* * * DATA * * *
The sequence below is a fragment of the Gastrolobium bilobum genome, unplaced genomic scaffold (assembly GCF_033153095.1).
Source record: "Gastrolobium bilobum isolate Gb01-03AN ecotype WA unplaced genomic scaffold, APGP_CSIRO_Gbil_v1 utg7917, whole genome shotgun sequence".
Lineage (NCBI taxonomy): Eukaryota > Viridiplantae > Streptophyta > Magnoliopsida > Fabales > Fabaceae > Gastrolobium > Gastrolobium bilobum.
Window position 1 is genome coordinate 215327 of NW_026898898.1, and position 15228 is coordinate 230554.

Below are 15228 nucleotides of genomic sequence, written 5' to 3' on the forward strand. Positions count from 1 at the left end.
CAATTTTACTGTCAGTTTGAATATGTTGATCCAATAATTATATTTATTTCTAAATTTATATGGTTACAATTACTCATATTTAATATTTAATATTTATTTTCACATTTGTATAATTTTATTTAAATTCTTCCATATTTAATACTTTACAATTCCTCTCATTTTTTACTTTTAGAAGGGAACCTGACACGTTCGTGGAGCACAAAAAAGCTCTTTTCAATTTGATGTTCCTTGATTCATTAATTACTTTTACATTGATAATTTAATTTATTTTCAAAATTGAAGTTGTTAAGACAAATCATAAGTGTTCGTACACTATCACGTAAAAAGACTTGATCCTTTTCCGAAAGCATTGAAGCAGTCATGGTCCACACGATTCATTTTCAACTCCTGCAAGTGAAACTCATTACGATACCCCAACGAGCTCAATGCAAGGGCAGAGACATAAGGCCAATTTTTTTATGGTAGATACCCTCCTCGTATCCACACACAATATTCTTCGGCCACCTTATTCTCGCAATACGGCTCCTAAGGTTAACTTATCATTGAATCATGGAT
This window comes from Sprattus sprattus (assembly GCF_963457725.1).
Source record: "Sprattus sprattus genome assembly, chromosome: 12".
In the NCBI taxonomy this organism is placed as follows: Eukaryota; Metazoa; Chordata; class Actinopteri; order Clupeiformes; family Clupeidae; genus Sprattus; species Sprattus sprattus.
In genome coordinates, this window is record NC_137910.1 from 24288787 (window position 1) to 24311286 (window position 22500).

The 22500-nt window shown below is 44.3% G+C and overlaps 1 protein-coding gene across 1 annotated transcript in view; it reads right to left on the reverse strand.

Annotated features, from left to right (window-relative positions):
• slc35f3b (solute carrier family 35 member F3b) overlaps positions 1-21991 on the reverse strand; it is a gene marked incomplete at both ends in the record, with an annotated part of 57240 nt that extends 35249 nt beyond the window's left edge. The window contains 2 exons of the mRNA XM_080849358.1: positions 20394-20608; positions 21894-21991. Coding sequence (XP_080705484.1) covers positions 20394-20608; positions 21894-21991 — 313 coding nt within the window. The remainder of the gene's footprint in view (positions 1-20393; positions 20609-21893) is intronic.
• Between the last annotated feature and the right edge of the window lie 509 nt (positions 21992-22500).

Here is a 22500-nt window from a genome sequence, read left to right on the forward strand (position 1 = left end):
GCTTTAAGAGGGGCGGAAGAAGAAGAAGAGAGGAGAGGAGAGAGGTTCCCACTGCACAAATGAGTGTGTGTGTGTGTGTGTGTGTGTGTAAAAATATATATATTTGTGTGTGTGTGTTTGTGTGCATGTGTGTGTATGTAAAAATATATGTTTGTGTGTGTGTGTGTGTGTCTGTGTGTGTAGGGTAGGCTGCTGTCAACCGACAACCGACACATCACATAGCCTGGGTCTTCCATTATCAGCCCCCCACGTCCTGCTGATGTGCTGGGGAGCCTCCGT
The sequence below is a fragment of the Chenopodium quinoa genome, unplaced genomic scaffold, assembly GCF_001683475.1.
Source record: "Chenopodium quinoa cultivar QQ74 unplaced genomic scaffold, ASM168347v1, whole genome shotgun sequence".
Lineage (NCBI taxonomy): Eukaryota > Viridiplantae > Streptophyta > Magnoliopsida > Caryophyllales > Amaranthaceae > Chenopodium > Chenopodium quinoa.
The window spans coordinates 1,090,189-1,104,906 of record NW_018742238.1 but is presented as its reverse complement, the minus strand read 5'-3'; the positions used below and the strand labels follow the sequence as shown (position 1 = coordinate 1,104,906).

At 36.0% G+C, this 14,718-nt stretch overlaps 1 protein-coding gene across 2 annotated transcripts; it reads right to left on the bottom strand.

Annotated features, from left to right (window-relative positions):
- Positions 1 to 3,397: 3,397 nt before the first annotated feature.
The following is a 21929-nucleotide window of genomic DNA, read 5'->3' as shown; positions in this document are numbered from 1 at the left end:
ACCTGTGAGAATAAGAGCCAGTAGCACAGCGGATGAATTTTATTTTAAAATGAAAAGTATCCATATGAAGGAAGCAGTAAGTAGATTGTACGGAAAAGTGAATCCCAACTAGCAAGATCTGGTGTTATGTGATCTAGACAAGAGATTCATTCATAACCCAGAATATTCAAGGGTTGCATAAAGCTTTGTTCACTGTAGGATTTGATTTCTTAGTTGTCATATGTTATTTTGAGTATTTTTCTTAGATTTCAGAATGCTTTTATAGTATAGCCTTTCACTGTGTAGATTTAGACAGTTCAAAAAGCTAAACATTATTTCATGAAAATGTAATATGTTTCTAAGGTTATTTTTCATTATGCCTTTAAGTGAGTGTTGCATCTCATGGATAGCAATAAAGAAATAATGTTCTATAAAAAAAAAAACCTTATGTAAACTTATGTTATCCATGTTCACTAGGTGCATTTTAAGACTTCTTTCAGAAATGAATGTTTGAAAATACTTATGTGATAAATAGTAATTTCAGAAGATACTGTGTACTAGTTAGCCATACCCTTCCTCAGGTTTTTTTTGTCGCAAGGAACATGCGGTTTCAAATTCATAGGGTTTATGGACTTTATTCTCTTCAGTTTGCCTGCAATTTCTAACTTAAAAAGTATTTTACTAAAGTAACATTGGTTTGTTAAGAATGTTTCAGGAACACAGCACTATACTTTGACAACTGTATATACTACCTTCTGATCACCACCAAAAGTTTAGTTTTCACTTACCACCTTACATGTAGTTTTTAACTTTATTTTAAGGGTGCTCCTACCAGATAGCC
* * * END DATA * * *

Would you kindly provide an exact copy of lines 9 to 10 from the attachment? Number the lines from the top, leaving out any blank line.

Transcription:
In the NCBI taxonomy this organism is placed as follows: Eukaryota; Metazoa; Chordata; class Actinopteri; order Clupeiformes; family Clupeidae; genus Sprattus; species Sprattus sprattus.
In genome coordinates, this window is record NC_137910.1 from 24288787 (window position 1) to 24311286 (window position 22500).